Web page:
Had a 15 million row table for which online transaction performance was ok but a batch job that read every row was taking about 2 days to finish. I reorged the table via move and the same batch job completed in 12 minutes. The space used did not change much. Online transaction performance did not improve much but anything that read all or most of the rows improved dramatically. Unfortunately, I did not check before hand. Is this something most likely caused by row chaining?
#32 von Gerard Alexander am Juli 15, 2015 - 17:16
Someone who at least thinks logically as opposed to creating extra work. This is what I did for years and it worked fine. With partitions different, but it depends on the situation at hand. Cannot comment on the 15 million row aspect, excOLTP ept that I try to capture deltas to process for batch; that makes a big differences as well. OLTP can re-use space generally imho.
#33 von Sanjay am Januar 30, 2016 - 18:17
We have both partitioned and non-partitioned tables, so can i go with the below steps in 11gR2,
SQL> ALTER TABLE MYTABLE ENABLE ROW MOVEMENT;
This enables row movement of the table. THis is necessary so that oracle is able to actually move the rows to other free extents in order to shrink the space needed.
SQL> ALTER TABLE MYTABLE SHRINK SPACE COMPACT;
This shrinks the used space of the table, but does not update the HWM. This is usefull if you don’t want to have a table-level lock during business hours.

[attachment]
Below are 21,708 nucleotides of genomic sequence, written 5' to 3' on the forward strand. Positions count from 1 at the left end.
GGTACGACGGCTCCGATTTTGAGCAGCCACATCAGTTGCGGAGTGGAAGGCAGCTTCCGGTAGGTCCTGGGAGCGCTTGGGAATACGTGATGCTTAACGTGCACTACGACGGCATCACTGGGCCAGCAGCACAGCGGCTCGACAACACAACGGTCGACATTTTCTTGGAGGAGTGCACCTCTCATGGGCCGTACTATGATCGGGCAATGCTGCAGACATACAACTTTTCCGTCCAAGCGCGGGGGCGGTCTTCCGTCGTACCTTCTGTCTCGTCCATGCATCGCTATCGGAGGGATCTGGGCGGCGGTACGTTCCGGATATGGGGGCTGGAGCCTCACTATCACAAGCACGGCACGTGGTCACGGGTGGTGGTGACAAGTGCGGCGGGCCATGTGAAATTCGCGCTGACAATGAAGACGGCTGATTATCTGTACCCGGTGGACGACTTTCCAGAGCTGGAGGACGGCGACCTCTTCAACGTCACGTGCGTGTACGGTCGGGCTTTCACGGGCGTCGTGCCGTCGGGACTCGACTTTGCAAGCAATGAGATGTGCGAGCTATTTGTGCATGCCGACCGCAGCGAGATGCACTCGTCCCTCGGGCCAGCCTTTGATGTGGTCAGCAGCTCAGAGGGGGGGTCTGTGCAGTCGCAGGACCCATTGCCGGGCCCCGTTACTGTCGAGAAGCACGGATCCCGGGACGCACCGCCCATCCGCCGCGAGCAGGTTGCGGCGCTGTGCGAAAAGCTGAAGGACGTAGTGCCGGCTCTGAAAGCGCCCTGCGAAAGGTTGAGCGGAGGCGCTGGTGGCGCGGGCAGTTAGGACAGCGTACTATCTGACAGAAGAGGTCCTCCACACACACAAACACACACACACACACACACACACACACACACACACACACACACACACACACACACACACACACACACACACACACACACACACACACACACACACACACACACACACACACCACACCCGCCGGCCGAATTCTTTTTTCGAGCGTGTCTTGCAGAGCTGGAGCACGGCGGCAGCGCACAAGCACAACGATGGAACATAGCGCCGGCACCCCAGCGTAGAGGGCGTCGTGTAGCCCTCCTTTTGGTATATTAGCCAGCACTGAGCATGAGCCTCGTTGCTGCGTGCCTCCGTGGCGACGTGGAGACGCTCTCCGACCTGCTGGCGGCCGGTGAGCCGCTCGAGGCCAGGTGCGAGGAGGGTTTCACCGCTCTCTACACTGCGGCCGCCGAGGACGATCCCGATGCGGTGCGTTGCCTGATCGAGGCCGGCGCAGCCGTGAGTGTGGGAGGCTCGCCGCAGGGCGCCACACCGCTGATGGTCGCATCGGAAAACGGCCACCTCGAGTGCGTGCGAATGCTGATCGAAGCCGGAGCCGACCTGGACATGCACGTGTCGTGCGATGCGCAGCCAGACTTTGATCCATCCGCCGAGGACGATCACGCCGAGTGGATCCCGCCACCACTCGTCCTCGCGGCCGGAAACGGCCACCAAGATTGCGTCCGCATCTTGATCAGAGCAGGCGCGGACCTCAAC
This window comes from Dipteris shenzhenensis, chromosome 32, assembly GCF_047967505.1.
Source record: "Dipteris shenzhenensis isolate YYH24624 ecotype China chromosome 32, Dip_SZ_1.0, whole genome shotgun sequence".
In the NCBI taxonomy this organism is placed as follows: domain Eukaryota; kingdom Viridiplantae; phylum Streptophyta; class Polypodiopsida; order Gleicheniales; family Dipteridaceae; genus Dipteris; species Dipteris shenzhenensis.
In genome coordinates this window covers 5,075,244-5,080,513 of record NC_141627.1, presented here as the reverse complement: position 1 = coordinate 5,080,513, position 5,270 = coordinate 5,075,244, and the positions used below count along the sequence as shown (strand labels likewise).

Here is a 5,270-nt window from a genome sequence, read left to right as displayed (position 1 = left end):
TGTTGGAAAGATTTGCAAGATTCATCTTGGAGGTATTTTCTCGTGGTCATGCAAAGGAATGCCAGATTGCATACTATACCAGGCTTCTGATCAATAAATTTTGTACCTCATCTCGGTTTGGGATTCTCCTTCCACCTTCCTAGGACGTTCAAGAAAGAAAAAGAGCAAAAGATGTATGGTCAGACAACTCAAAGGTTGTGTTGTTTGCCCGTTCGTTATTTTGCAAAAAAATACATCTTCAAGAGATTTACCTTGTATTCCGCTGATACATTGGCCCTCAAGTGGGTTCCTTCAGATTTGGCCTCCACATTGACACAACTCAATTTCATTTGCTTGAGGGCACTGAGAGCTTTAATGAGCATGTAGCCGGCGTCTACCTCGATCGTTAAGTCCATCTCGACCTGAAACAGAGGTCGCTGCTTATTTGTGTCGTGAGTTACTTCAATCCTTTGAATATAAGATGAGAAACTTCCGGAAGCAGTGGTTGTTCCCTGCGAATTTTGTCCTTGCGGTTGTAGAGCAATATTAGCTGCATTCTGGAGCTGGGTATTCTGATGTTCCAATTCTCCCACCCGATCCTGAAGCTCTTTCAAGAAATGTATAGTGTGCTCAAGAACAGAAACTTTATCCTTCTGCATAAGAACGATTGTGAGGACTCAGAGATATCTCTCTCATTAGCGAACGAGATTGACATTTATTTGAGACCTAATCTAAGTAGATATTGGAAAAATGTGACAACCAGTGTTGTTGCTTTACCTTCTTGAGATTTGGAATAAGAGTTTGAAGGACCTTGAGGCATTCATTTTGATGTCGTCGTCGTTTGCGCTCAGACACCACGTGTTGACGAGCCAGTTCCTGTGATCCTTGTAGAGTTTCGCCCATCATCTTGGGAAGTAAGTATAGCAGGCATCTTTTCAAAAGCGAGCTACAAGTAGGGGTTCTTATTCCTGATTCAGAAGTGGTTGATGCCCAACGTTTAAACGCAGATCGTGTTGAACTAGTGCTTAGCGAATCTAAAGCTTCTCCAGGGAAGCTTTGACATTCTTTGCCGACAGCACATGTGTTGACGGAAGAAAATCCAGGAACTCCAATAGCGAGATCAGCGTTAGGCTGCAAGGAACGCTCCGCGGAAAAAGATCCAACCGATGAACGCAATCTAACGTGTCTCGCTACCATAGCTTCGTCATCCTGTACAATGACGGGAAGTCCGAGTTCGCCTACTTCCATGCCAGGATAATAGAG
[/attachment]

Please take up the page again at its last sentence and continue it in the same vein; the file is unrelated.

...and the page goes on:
SQL> ALTER TABLE MYTABLE SHRINK SPACE;
This command shrinks the contents of the table and subsequently updates the HWM. This statement can also be used after a shrink with ‚compact‘ option has been done, just to update the HWM.
SQL> ALTER TABLE MYTABLE SHRINK SPACE CASCADE;
This command shrinks the contents of the table and all dependent objects like indexes.
#34 von kouss am Oktober 20, 2016 - 23:25
Hi Uwe ,
We have tables that are according to the segment_advisor fragmented up to 600mB daily . I wanted to know what is the impact on the tables‘ statistics (same question regarding indexes shrink) after an enable row movement +shrink. I created a job which does that but does it require a stat calculation along with thw operation?
thank you a lot for the insightful post
#35 von Jeyalin Sheeju am Juli 14, 2017 - 12:40
Thanks a lot for this post… A good read 🙂
#36 von Kushal Puri am Dezember 11, 2017 - 06:28
We have tables that will have 1million records.So I have to delete those records after a month based on some condition.So do I need to reorganize the tables or rebuild the indexes for better read operations and avoid fragmentation? For your knowledge, every month 1million records will be created and deleted. Any help would be appreciated.